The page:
Please note our change of location to: 2827 Highland Avenue/Birmingham, AL 35205. At this time, the BHS business office is open ONLY for scheduled meetings and appointments, and our mailing address remains unchanged at P.O. Box 321474/Birmingham, AL 35232. When our ongoing renovations are completed, a formal opening will be announced.
It is HOT today, and there is another heat alert advising people to be cautious, but it IS July. So thought we’d take a look at some of Birmingham’s weather extremes throughout its weather history.
The hottest recorded temperature in Birmingham, Alabama history was a scorching 107 degrees Fahrenheit which occurred on July 29th, 1930. But it reached:
106 on July 13, 1980
106 on July 29, 1952
106 on July 25, 1952 and
106 on July 12, 1930.
Take a look at some more Birmingham extremes HERE. A special thanks to the Hostetler brothers. They created this site using U.S. government aggregate data in response to anecdotal stories from their parents about the extremely cold weather while students at the University of Michigan.
Maybe the upper 90’s in July are not so extreme after all! Stay cool…
Birmingham has a very rich heritage and Birmingham Historical Society has been researching and publishing educational articles about Birmingham for 80 years. Established in 1942, the Society has published an impressive list of books about its neighborhoods, its origins, its industrial history, and its civil rights history among others.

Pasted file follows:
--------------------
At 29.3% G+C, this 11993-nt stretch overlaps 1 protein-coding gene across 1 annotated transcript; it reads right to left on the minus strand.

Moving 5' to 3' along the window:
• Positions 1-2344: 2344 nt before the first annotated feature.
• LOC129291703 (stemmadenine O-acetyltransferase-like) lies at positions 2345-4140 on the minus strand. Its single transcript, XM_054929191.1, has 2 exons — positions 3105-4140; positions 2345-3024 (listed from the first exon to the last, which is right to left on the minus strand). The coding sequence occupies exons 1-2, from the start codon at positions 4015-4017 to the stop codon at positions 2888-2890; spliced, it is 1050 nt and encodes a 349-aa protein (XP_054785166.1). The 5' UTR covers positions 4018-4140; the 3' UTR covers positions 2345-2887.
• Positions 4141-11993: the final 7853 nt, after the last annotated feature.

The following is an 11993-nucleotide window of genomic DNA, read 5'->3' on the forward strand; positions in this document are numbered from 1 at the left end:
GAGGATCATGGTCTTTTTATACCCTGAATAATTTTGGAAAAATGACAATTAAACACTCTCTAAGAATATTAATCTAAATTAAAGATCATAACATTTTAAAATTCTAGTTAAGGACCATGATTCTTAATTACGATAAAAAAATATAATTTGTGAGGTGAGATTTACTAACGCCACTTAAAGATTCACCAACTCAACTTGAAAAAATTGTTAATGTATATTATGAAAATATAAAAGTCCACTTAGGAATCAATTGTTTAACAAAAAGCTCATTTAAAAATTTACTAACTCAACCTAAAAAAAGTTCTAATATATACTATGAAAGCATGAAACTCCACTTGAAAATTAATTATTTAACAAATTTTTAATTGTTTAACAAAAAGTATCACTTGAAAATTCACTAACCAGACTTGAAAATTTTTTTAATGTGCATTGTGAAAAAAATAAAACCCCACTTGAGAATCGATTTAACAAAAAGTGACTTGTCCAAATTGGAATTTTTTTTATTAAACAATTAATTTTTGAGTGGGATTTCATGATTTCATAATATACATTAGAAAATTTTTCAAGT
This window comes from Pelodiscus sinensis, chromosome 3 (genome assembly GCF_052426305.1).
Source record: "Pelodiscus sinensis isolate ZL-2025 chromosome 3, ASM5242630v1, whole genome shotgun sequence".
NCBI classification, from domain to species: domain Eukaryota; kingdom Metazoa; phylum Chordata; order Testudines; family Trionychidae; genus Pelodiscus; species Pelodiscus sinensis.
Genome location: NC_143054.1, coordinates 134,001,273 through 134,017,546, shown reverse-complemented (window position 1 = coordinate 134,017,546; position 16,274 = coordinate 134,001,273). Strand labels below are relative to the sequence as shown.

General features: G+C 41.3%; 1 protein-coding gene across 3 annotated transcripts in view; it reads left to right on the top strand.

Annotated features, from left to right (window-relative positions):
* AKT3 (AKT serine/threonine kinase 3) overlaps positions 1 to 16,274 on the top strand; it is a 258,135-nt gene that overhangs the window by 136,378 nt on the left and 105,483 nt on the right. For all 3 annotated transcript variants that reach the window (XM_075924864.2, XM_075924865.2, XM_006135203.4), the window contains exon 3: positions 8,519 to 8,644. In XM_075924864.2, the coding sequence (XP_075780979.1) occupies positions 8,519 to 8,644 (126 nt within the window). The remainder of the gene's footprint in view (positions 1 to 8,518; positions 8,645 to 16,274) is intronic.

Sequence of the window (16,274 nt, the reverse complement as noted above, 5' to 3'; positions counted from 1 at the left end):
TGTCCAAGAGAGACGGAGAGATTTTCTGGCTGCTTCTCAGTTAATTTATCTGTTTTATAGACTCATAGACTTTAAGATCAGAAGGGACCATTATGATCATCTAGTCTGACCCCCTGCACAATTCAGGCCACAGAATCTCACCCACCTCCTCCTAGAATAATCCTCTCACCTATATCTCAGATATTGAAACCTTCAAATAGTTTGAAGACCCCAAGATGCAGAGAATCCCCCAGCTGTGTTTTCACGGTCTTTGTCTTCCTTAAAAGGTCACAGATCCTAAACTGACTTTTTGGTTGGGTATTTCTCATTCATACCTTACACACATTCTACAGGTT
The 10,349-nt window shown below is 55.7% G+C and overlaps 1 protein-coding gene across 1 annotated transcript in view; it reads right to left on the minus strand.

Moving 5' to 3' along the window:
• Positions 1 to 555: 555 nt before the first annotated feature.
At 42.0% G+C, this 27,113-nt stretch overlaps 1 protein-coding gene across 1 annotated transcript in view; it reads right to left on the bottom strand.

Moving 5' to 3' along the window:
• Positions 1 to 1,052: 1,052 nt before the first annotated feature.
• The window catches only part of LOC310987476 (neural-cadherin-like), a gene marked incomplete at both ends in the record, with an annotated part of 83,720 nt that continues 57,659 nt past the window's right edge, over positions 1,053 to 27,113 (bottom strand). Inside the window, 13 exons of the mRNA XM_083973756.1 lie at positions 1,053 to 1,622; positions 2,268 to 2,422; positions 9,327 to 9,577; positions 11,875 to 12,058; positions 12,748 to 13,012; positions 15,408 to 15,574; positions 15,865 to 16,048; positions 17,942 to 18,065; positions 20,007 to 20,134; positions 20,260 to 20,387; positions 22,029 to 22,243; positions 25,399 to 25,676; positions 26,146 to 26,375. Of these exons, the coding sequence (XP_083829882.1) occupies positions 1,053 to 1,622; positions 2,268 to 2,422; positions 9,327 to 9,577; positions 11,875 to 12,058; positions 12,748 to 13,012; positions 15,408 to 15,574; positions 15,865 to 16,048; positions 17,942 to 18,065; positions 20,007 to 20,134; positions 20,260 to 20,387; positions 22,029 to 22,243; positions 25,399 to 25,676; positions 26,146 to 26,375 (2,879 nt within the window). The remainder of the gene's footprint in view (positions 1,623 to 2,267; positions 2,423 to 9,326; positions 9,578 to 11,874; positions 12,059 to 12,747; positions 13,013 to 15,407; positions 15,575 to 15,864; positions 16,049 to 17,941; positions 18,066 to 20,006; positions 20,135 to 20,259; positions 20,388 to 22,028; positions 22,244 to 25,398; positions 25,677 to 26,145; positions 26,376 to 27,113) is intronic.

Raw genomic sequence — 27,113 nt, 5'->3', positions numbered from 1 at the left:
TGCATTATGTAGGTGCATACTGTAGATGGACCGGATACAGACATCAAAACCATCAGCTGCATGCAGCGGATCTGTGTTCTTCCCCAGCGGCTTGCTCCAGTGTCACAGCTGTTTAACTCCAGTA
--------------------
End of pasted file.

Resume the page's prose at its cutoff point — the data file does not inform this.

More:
An interstate exchange is causing concern to Birmingham Historical Society members because of its impact upon the historic Brock’s Gap. A major mining area and a landmark of Birmingham’s founding, the nineteenth century site is currently a unique educational resource as well as a beautiful green space and nature trail. The hope is that interstate developers will consider not only traffic concerns but also the historic value of this site in their planning. For more information, please refer to this post.
Autumn Bracey with CBS News covers the story, interviewing Hoover Councilman, John Lyda, and Birmingham Historical Society Director, Marjorie White.
Death is not frightening, according to Birmingham Historical Society Trustee Wilhelmina Thomas, who leads tours through the historic Oak Hill Cemetery. She is among a number of volunteers who dress in period costumes and portray a deceased character buried there. Ms. Thomas brings to life the stories of Birmingham’s founders, politicians, and civil rights leaders. But she particularly likes to draw attention to the black elitists who are buried there as they are often overlooked in Birmingham’s history.
“The majority of the Black people in the cemetery were business owners, pastors, and started churches,” Wilhelmina explained. “When we’re looking at the Black people buried at Oak Hill, in the late 19th century, they’d have been the elitist. They were defined by the color of their skin and by how much money they had. The Black people who are buried there were very well educated, spoke more than one language, and were trying to build a community.”
In researching and telling the stories of residents buried there, Wilhelmina Thomas has become a compassionate voice of black history, and along with other volunteers, keeps Oak Hill residents ‘alive’.
Volunteers lead walking tours on the second Saturday of every month. Learn more and get tickets on Oak Hill’s website.